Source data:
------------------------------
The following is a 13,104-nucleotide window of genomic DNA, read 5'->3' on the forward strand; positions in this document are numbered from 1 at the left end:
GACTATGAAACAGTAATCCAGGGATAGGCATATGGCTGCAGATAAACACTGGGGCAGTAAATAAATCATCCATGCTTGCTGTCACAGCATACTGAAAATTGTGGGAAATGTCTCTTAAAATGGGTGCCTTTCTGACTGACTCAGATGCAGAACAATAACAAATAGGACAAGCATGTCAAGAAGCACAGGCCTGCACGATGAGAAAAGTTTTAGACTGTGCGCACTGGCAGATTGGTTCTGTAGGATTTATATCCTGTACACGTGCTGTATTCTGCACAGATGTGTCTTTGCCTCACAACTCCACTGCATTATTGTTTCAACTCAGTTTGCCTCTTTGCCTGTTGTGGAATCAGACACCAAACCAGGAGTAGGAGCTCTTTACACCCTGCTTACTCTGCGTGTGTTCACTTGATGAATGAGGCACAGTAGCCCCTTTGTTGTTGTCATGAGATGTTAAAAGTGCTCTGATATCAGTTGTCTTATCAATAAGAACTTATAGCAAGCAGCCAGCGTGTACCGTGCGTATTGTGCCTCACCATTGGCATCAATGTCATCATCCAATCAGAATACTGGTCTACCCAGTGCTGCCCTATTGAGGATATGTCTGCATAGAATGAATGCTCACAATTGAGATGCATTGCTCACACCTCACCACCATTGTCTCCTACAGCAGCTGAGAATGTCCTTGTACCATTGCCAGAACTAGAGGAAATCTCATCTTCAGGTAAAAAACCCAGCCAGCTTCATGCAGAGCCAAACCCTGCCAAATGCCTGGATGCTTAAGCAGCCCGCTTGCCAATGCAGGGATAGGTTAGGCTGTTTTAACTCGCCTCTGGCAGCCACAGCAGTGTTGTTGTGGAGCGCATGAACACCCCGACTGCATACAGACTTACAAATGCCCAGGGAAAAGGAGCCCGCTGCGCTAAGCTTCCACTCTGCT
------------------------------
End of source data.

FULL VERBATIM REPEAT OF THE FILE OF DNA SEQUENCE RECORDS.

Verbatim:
The following is a 13,104-nucleotide window of genomic DNA, read 5'->3' on the forward strand; positions in this document are numbered from 1 at the left end:
GACTATGAAACAGTAATCCAGGGATAGGCATATGGCTGCAGATAAACACTGGGGCAGTAAATAAATCATCCATGCTTGCTGTCACAGCATACTGAAAATTGTGGGAAATGTCTCTTAAAATGGGTGCCTTTCTGACTGACTCAGATGCAGAACAATAACAAATAGGACAAGCATGTCAAGAAGCACAGGCCTGCACGATGAGAAAAGTTTTAGACTGTGCGCACTGGCAGATTGGTTCTGTAGGATTTATATCCTGTACACGTGCTGTATTCTGCACAGATGTGTCTTTGCCTCACAACTCCACTGCATTATTGTTTCAACTCAGTTTGCCTCTTTGCCTGTTGTGGAATCAGACACCAAACCAGGAGTAGGAGCTCTTTACACCCTGCTTACTCTGCGTGTGTTCACTTGATGAATGAGGCACAGTAGCCCCTTTGTTGTTGTCATGAGATGTTAAAAGTGCTCTGATATCAGTTGTCTTATCAATAAGAACTTATAGCAAGCAGCCAGCGTGTACCGTGCGTATTGTGCCTCACCATTGGCATCAATGTCATCATCCAATCAGAATACTGGTCTACCCAGTGCTGCCCTATTGAGGATATGTCTGCATAGAATGAATGCTCACAATTGAGATGCATTGCTCACACCTCACCACCATTGTCTCCTACAGCAGCTGAGAATGTCCTTGTACCATTGCCAGAACTAGAGGAAATCTCATCTTCAGGTAAAAAACCCAGCCAGCTTCATGCAGAGCCAAACCCTGCCAAATGCCTGGATGCTTAAGCAGCCCGCTTGCCAATGCAGGGATAGGTTAGGCTGTTTTAACTCGCCTCTGGCAGCCACAGCAGTGTTGTTGTGGAGCGCATGAACACCCCGACTGCATACAGACTTACAAATGCCCAGGGAAAAGGAGCCCGCTGCGCTAAGCTTCCACTCTGCT